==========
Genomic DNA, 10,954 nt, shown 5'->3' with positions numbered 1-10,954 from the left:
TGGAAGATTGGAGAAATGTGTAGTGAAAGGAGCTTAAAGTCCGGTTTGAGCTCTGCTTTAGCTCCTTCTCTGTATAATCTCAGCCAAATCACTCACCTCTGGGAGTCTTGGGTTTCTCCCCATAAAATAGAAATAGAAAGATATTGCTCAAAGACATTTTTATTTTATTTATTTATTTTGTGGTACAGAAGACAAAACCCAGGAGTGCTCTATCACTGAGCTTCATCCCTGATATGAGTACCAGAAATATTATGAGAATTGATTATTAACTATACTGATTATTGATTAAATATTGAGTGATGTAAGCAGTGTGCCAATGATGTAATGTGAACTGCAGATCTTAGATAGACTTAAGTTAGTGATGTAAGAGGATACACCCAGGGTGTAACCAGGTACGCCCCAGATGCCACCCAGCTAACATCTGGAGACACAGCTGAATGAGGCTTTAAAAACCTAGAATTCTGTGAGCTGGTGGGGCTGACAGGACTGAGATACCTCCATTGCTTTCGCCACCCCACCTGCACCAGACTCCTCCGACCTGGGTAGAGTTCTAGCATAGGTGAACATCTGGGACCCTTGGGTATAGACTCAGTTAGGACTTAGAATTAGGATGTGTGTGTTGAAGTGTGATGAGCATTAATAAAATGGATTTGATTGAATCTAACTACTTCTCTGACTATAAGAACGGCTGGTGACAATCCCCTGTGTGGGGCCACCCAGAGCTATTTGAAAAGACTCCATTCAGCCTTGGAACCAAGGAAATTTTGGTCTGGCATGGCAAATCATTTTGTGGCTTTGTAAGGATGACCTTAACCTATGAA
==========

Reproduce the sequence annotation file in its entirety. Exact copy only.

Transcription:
Genomic DNA, 10,954 nt, shown 5'->3' with positions numbered 1-10,954 from the left:
TGGAAGATTGGAGAAATGTGTAGTGAAAGGAGCTTAAAGTCCGGTTTGAGCTCTGCTTTAGCTCCTTCTCTGTATAATCTCAGCCAAATCACTCACCTCTGGGAGTCTTGGGTTTCTCCCCATAAAATAGAAATAGAAAGATATTGCTCAAAGACATTTTTATTTTATTTATTTATTTTGTGGTACAGAAGACAAAACCCAGGAGTGCTCTATCACTGAGCTTCATCCCTGATATGAGTACCAGAAATATTATGAGAATTGATTATTAACTATACTGATTATTGATTAAATATTGAGTGATGTAAGCAGTGTGCCAATGATGTAATGTGAACTGCAGATCTTAGATAGACTTAAGTTAGTGATGTAAGAGGATACACCCAGGGTGTAACCAGGTACGCCCCAGATGCCACCCAGCTAACATCTGGAGACACAGCTGAATGAGGCTTTAAAAACCTAGAATTCTGTGAGCTGGTGGGGCTGACAGGACTGAGATACCTCCATTGCTTTCGCCACCCCACCTGCACCAGACTCCTCCGACCTGGGTAGAGTTCTAGCATAGGTGAACATCTGGGACCCTTGGGTATAGACTCAGTTAGGACTTAGAATTAGGATGTGTGTGTTGAAGTGTGATGAGCATTAATAAAATGGATTTGATTGAATCTAACTACTTCTCTGACTATAAGAACGGCTGGTGACAATCCCCTGTGTGGGGCCACCCAGAGCTATTTGAAAAGACTCCATTCAGCCTTGGAACCAAGGAAATTTTGGTCTGGCATGGCAAATCATTTTGTGGCTTTGTAAGGATGACCTTAACCTATGAA